He wanted to close his eyes for a while more, find a decent rest for mere minutes. It would do him the greatest good later on. But he kept hearing the same words. It made him move without closing his eyes. He rolled his blanket, saddled Plunger, slipped off the rim before daylight could circle his frame, strike his silhouette. The breeze was like a drink of water, cool, from deep in a well of sorts. He swore he could taste it in his throat.

Overhead he looked again, saw the star where it belonged since forever, and said, “Before the morning star.” A pause was followed by, “Yes, sir, I’m moving before the morning star moves.” He was speaking to an old man in his past, his grandfather. A vague image came to mind. But he heard the voice again, fresh, urgent: “Before the morning star.”

There was so much more that Shearwell knew. When he looked into Plunger’s eyes, he was looking at hundreds of years into the past when Plungers’ forebears had come up out of Mexico with the Spanish explorer Coronado. The Indians, from down where Coronado had come, called the star the “Dawn Star.” And the Comanche and Kiowa and other Plains Indians, who got the “gift of horses” from Coronado, knew all along that many stories had come along with Coronado’s horses. They knew some of the stories that were being carried in horses’ eyes, as well as some of the magic and some of the kinship between horse and rider. It was enough confirmation for Shearwell that the star could be seen in Plunger’s eyes.

He slipped off the rim, thought of a providential route out of his troubles, and again brought all of Canyon to mind. Laura Mordant was right in the middle of it.

What had bothered the town fathers, so to speak, was Shearwell’s knowledge of the territory, the whole Panhandle and what made it tick, and it frightened them for a drifter to be so well-informed. The banker and a couple of big spread owners were more than upset, calling him a malingering upstart and rumor monger. Sodholme the banker thought him to be highly suspicious. A few of Shearwell’s words hung on him and caused him deep unrest; “That ranch out there in the Palo Duro Canyon that Mordant’s building is big as hell and is a sign of the times.”

Some of his other observations, spoken out loud in Canyon saloons, made certain high-deal customers uneasy, like the night he carried on in the Dead Wagon Saloon:

“Way, way back, the Spaniard Coronado brought horses with him on his long walks and those ponies ended up a couple a hundred years later bred to Plains beauties by the Comanche and the Apache and the Kiowa. When the Indians were sent to reservations, the sheep and cattle war started and this little spot called Canyon grew and big ranches came along.”

He could carry on for hours:

When the Indians got to the reservations and the buffalo were practically wiped off the Plains, we saw sheep come into the region from south of us, just the way that Coronado came. Everything and everybody came this way. The railroad is coming too. Why? What’s here beside tough weather and flat land and a couple of rivers running loose? I saw it all east a ways and it’s headed here in a dozen or so years, that’ll get some gents scratching for open land. That big ranch out there is bringing new times with it. Mark my words. Cattle life, as we know it, is going to change. Good old politics is going to crowd us, for damn sure. And any little guy that gets in the way.”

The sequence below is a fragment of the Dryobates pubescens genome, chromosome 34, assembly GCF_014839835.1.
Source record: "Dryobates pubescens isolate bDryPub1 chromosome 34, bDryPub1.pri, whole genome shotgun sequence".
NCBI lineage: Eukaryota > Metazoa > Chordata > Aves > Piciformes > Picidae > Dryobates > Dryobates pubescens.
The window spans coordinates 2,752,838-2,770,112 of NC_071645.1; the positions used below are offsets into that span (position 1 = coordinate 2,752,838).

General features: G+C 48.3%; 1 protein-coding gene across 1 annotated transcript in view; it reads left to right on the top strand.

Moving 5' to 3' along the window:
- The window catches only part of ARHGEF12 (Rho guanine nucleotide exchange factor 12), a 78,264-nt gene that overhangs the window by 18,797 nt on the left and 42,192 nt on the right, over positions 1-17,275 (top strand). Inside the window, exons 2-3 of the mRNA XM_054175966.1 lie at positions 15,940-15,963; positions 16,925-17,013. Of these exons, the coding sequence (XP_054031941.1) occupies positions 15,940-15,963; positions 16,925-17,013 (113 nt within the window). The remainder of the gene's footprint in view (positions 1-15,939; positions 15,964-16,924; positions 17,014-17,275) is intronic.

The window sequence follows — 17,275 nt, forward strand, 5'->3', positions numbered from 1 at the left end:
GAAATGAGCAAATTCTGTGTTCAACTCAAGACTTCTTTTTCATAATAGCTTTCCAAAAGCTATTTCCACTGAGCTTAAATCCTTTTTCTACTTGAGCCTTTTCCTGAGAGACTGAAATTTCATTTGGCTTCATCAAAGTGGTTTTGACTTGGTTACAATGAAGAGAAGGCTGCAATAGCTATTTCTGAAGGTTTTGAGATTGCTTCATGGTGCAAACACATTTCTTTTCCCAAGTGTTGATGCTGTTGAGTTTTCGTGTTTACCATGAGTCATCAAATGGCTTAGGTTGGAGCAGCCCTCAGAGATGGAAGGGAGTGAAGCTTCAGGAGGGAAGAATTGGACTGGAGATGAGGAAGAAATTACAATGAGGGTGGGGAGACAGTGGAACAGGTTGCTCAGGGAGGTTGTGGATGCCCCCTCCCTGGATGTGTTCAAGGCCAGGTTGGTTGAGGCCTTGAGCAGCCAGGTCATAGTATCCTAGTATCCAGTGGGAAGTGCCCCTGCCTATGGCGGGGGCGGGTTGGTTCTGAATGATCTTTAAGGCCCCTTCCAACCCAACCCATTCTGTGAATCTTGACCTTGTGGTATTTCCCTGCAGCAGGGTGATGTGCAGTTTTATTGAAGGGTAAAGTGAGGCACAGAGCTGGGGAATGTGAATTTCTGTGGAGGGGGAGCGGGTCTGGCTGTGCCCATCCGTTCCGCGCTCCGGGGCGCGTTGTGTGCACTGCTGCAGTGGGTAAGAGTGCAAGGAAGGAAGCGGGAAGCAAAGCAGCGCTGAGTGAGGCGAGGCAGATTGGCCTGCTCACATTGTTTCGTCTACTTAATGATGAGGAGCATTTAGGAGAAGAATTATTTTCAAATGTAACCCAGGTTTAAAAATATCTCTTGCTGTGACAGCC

Shearwell was too much to take, having come down right off a dirty, old saddle after a long dirty ride. He was marked as if a branding iron had been heated just for him.

Maxon’s deep-seated interests took over and the town, in its own sleepy way, kept its eyes closed. That’s much of the reason why the posse was so fast in getting after Luke Shearwell, when they should have waited until morning to study trail sign.

When Luke Shearwell finished off reading the stars, especially the morning star, and decided what course of actions he would take, there was one location that offered the best options. He rode fast for Lookout Mound and tethered Plunger in a thick copse of cottonwoods. He put down his bed with a small log as a head rest, lit a small fire and let it smoke a bit, and sought a place to watch the trail he had left.

It was Maxon, ahead of the posse of course, who came up on the trail, looped his horse’s reins about a rock, and walked to within rifle shot of the campsite. The sleeping form was easily seen alongside the fire. From his position, Maxon leveled his rifle at the form, looked back over his shoulder, saw a few shadows of the posse coming along the trail. When he hit the target dead center with two quick shots, he screamed at the lead men in the posse. “I got him. He went for his rifle and I got him. I got the killer as he was going for his rifle right beside him.” He was exultant.

They rode in on the campfire, still smoldering. Two riders dropped down off their mounts and approached the form on the ground, their side arms in hand.

One of them yelled out, “Hey, Taylor, there’s no one here. Just a blanket and a saddle bag rolled up. There’s no rifle here. Thought you said he was goin’ for his gun. There’s only a stick here. You gotta be seein’ things. You shoot a couple of holes in a blanket and give the man no chance? You want Shearwell that bad, you go get him yourself. I’m goin’ back to town. I don’t want none of this.”

The two men mounted their horses, rode back to the balance of the posse coming up on them, and the whole posse, after a few minutes of talk, headed back to town.

Maxon was alone… until Luke Shearwell stepped out of the darkness, his rifle leveled at the new deputy.

When you get all your explaining done, Maxon, I got a few surprises for you. The whole state of Texas has a surprise for you. I come right from the governor, and you can explain to him about some of the stuff that’s going on out here. He’ll be glad to hear it. And I guess someone in town will be able to make a decision right soon.”

He looked off as the morning star vanished with grace into blue skies coming alive.